1979 – I was then the age my youngest is now (age 12).
In 1974, so I understand, General Motors began their ”baseball, hotdogs, apple pie and Chevrolet” campaign. Here is the story. Today, on Independence Day, somehow the phrase came up. I think it was when one of my sons insisted on wishing his online friends “Happy Independence Day”, instead of the more common “Happy Fourth of July”. He’s not wrong, of course; it is the reason for the red-letter date. The more common greeting is “as American as baseball, hotdogs, apple pie, and Chevrolet.”
Have you ever tossed out a phrase that you’ve known since you were knee-high to a grasshopper and the other person looks back as if they had seen an alien? Yep, it was like the kid in ‘Different Strokes’ (“Whatchyou talkin’ about, Willis?”) So, we reviewed a 1970’s history lesson.
And then, of course, we checked off the list; hotdogs, yes, for lunch today; apple pie–well, at least it’s a favorite food; and Chevrolet–sure, we’re mostly a Chevy family. But baseball? I knew maybe we’d missed a cog somewhere on the American dream thing when one of my boys said, “You ever play baseball, dad?” “Pfft,” I said, “Well, Yah. I’ll show you a photo when I get a chance.” They’d been learning baseball from die-hard Cubs fans, and were now suddenly excited about throwing a leather red-laced ball back and forth.
It isn’t as if we hadn’t tried to provide this crucial instruction from time to time. When we lived in Montana two years, we tried the tee-ball thing. We even bought a Lola Bunny mitt for our eldest daughter. The results were mixed. Batting, or shall I say, swinging the padded bat-like stick in the general vicinity of the ball, was one thing, and generally successful. Throwing and catching, on the other hand, was a matter of fearing for one’s safety (and I say that as one who tried to lob the ball but felt the need to duck on the ball’s return trip). Her mother and I recognized, in reviewing our own childhoods, that this might not be in the genes. Multiple years and seven children later, it was an accepted conclusion that we weren’t really sports people, even though we had plenty of space for a Little League diamond.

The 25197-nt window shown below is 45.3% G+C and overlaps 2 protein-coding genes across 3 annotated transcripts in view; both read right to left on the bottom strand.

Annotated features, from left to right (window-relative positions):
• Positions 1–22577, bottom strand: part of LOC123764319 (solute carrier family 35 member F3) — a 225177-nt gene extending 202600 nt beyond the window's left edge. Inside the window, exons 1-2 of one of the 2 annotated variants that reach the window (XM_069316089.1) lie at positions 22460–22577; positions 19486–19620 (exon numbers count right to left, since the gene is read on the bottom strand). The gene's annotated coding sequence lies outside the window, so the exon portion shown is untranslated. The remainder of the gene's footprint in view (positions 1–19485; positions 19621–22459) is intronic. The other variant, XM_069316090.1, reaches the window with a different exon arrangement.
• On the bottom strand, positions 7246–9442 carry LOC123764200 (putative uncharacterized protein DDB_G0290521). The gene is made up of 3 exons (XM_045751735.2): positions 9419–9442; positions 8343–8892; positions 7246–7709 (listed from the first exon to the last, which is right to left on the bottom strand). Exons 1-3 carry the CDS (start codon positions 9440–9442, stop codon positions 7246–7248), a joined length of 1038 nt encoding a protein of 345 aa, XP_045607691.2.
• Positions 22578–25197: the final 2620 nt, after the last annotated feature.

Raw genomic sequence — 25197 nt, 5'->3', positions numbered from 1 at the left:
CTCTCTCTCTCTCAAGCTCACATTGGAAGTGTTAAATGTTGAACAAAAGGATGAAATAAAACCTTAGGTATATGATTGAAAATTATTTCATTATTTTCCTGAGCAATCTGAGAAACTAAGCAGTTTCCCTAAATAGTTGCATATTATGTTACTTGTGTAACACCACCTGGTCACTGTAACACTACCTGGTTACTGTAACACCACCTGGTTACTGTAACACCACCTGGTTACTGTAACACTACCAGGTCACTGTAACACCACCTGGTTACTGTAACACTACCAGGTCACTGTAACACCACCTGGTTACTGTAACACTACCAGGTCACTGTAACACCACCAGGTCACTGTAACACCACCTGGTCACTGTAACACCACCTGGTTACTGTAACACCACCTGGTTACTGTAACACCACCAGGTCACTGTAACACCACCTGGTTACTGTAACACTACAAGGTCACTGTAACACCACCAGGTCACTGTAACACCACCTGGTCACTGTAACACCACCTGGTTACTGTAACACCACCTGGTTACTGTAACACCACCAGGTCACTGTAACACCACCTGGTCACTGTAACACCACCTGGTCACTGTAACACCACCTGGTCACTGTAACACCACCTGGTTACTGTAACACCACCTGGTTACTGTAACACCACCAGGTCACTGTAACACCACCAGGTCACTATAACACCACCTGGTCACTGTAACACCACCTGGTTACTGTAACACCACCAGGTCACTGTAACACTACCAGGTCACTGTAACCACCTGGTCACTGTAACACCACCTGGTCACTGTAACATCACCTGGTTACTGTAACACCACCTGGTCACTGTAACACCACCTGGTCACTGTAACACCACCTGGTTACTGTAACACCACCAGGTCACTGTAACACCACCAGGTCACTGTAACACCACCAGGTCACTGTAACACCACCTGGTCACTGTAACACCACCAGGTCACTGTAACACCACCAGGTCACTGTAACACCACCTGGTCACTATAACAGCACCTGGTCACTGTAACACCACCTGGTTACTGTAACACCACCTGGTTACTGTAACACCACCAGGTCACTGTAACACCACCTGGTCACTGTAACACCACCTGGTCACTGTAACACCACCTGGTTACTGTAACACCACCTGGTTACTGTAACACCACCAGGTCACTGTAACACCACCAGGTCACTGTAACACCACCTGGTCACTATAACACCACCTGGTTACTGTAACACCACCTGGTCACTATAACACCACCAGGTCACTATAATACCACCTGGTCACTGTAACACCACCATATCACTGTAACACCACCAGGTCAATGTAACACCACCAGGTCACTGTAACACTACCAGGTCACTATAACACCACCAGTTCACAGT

So it was, when in Minneapolis one week for work, that general confusion abounded at home at the casual mention of my attendance at a Twins game in the Humphrey Dome. “Why would Daddy want to attend a game?” My wife gets it. It isn’t her cup of tea like a yarn festival would be, but she tried as best as she could to introduce that aspect of American culture.
As I recall, though I played a few seasons of Little League minors (with only t-shirts for uniforms, as the white pants were reserved for the majors), I wasn’t interested, at first. My dad and at least two of my brothers tried. I think the biggest problem was, I sucked at the game. My hand-eye coordination was far inferior to my sense of rhythm. My stubby legs couldn’t reach the bases in time, if I finally did connect with the ball. And I tended to get bored or distracted in the warm sun of the outfield.
When I grew older, my physical ability caught up a little, but by that time, I was out of the running. Still, when I worked for a time as a newspaper sports writer, I really enjoyed following the game. Baseball in SD was like few other places. Grown men with real day jobs still played in the evenings after work, with real uniforms against real rivals in neighboring towns, like Alpena and Woonsocket and Mitchell. And they had a following of loyal fans, from little nephews and nieces to grandparents and cousins.
I’m glad the younger children have friends that have introduced them to the game. One of the boys suggested we could mow our pasture for a field. That isn’t the reason we’d mow it, I said. We mow it for the hay. But sure, I’d be open to that.